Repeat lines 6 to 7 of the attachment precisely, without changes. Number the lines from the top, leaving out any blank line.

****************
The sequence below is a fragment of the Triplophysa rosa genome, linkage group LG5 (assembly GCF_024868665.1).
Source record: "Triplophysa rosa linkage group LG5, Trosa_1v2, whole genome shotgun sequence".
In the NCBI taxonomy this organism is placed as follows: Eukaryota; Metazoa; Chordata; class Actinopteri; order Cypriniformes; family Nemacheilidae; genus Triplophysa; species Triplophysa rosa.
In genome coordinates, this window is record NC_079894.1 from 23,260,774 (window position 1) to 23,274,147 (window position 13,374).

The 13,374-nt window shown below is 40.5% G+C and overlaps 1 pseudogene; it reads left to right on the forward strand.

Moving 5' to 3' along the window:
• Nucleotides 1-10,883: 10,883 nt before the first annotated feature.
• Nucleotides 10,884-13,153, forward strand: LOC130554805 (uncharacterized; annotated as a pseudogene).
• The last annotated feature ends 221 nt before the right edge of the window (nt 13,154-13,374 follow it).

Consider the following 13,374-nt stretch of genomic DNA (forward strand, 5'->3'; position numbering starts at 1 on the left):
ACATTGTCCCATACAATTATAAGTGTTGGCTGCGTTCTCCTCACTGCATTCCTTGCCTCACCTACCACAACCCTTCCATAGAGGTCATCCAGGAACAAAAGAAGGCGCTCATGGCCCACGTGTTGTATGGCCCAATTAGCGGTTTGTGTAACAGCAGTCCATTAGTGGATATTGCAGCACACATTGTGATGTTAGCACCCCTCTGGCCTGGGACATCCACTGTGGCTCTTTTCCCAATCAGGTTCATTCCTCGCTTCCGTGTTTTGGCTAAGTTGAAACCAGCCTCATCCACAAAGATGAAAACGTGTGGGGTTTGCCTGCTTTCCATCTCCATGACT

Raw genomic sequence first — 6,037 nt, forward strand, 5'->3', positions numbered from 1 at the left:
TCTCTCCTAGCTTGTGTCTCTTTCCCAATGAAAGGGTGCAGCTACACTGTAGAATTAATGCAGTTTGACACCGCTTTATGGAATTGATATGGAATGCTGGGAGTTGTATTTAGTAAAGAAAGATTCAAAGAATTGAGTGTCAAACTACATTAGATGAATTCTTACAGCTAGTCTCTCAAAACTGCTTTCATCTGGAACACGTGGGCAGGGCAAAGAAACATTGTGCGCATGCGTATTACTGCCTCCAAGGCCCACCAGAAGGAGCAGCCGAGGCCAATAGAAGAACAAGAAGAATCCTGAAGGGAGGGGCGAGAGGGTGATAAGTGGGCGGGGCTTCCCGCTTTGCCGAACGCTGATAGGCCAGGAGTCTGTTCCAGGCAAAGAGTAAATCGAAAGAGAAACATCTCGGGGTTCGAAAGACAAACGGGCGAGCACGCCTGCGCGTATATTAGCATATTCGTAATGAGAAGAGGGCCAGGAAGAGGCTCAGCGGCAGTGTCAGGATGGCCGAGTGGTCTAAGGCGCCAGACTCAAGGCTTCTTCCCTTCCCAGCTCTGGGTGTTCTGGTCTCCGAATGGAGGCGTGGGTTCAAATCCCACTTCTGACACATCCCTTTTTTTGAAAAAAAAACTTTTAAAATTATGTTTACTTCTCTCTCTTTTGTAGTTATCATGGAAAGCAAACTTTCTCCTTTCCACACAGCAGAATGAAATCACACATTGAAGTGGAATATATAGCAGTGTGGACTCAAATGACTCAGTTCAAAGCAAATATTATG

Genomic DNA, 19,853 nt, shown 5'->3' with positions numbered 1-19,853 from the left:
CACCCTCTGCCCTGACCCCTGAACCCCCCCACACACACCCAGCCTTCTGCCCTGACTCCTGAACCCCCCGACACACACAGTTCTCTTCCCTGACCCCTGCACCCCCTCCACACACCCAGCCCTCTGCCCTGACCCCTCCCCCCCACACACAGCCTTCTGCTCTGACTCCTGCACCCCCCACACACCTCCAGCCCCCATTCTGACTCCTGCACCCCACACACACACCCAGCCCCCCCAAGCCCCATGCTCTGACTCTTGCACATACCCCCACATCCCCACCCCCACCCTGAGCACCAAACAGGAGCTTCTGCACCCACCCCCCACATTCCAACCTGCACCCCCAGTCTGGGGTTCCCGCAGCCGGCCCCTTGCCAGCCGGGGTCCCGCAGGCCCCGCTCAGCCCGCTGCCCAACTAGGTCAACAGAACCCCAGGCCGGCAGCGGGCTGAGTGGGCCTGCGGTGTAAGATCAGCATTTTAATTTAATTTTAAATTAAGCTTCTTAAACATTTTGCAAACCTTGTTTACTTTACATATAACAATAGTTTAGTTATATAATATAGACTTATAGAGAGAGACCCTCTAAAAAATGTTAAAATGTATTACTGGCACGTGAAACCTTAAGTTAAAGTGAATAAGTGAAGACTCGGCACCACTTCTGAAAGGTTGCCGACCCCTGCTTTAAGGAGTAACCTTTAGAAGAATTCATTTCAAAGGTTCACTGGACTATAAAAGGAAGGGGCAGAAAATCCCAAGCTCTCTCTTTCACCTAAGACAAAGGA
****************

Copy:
Moving 5' to 3' along the window:
• Nucleotides 1-10,883: 10,883 nt before the first annotated feature.